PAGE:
Mount Goyo, the Top of Iwate

The area around Mt. Goyo is Iwate's highest plateau

By Malcome Larcens    - 3 min read

Mount Goyo (五葉山) and the surrounding park straddles 3 cities, Kamaishi, in the north, Ofunato, in the south and Tono, on the east. It's accessible from any one of those cities. We started from the north access in Kamaishi, being the closest for myself and my friend. It turned out to be the longest walk to the top but a pleasant journey.

The walk itself isn't that long, just under 10 kilometers, one way, but we went through a lot of different vegetations. The trail starts in old growth deciduous forest with large walnut, oak, birch and other types of trees. A little higher the trees, are a mix of cedars and other coniferous, they are smaller but very thick, without the trail it would be impassable whereas in the lower part of the mountain we can easily walk through the forest. Near the top, it's full of wild rhododendrons, that would be very nice to see in full bloom, and other small bushes. The area near the top is off limits, except for the trail, to keep the flora intact.

We started at a place called Nirei no ki daira tozan guchi (楡の木平登山口), on the attached picture of the map, it's on the top right corner. That was actually the end of the road that we took, there is a small parking lot for only about 10 cars. From there the elevation gain in about 500 meters with a gradual incline. It seemed much steeper on the way down, I find it's usually harder to go down hill than up a mountain, we use muscles rarely used in other activities. One of the things that impressed me was all the granite boulders all over the landscape, they looked like someone had dropped them here and there at random. They are often arranged in clusters and make for a very picturesque hike. One of the reason that we wanted to go up there was to see wild deer in their natural habitat. I have seen the deer of Nara before, but in my books that doesn't count as wildlife, since they are domesticated. We were lucky to see a couple if for only a few seconds, they are indeed wild and don't like the presence of humans. I wanted to get some pictures but they were too fast. One thing that we saw a lot of though was deer foot prints on the trail, all the way from the start right up to the top. 

To get there, we used Route 283 from Hanamaki, about 2 kilometers after the Sennintoge Tunnel exit, there's a Family Mart store on the left (north), just after that there's a traffic signal and you turn right, going south. It's about 12 kilometers from Route 283, the first half of the road is paved but very narrow, the last part is gravel. You'll come to a few forks in the road, follow the sign; (楡の木平登山口)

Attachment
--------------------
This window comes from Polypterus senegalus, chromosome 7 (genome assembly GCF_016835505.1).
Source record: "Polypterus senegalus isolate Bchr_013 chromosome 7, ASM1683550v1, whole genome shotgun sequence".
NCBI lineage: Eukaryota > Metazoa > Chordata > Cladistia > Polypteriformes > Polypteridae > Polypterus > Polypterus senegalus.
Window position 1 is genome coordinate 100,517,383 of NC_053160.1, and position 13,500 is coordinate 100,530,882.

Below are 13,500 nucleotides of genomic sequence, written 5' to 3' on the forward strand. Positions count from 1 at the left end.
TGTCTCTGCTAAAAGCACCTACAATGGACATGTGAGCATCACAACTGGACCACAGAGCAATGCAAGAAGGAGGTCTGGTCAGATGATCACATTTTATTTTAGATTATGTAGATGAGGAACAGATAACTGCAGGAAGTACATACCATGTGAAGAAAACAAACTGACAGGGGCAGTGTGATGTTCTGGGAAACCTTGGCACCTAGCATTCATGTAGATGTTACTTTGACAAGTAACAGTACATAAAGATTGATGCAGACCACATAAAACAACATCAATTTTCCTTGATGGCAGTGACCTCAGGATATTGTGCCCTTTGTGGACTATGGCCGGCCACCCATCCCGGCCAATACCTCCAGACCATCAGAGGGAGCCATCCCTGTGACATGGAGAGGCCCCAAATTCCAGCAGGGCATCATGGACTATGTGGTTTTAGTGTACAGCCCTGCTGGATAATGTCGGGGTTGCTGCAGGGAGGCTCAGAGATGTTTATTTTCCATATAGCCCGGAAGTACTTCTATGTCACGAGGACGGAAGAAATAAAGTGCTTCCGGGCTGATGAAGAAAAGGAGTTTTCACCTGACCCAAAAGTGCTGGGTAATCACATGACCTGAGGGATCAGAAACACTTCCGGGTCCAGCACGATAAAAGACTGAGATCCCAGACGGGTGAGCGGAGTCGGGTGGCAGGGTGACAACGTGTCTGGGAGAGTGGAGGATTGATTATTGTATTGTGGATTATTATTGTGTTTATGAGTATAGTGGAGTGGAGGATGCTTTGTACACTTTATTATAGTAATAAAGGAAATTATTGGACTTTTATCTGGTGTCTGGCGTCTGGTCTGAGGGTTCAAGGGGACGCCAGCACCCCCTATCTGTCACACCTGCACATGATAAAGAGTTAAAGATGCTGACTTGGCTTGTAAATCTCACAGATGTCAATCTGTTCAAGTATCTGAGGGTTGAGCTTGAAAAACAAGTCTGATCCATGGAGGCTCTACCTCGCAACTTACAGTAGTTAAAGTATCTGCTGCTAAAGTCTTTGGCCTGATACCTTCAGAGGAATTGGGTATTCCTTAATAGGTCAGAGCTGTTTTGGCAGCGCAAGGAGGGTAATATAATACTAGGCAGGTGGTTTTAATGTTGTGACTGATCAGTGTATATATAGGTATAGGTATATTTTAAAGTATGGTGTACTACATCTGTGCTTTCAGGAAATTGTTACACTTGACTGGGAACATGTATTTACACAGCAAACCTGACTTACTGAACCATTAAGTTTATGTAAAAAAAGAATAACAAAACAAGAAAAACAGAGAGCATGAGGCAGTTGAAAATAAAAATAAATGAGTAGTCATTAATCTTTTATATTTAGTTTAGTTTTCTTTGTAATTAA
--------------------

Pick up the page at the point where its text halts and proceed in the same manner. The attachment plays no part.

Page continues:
If you're coming from Ofunato. take Route 45 north and look for Route 193 east, that road is also quite narrow, so proceed slowly. About 10-12 kilometers later you"ll see a sign for Mount Goyo (五葉山)

It's a bit more complicated getting there from Tono, you have to change roads several times, So I would recommend starting from either Kamaishi or Ofunato.

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Malcome Larcens

Malcome Larcens @malcome.larcens

I grew up in Quebec, Canada and studied electronics in college, never worked in that field. Moved to Vancouver in the early 80's where I found my real passion, cooking. I ran my own restaurant for 14 years after that worked as a financial advisor for 4 years, I really enjoyed that too but we had to move to Japan for family reasons. After moving to Japan I started teaching English and French. I enjoy teaching too but most of all I enjoy challenges, moving here was challenging but really interesting. Another challenge that I had been thinking about for about 20 years was renovating a house, so for the last 2 years that is what I have been doing. I bought a 25 year old house and am bringing it to modern standards in terms of comfort and earthquake strength. In my time off I like cycling, hiking and snowboarding in winter. Of course I still enjoy cooking. Hope you like my articles.

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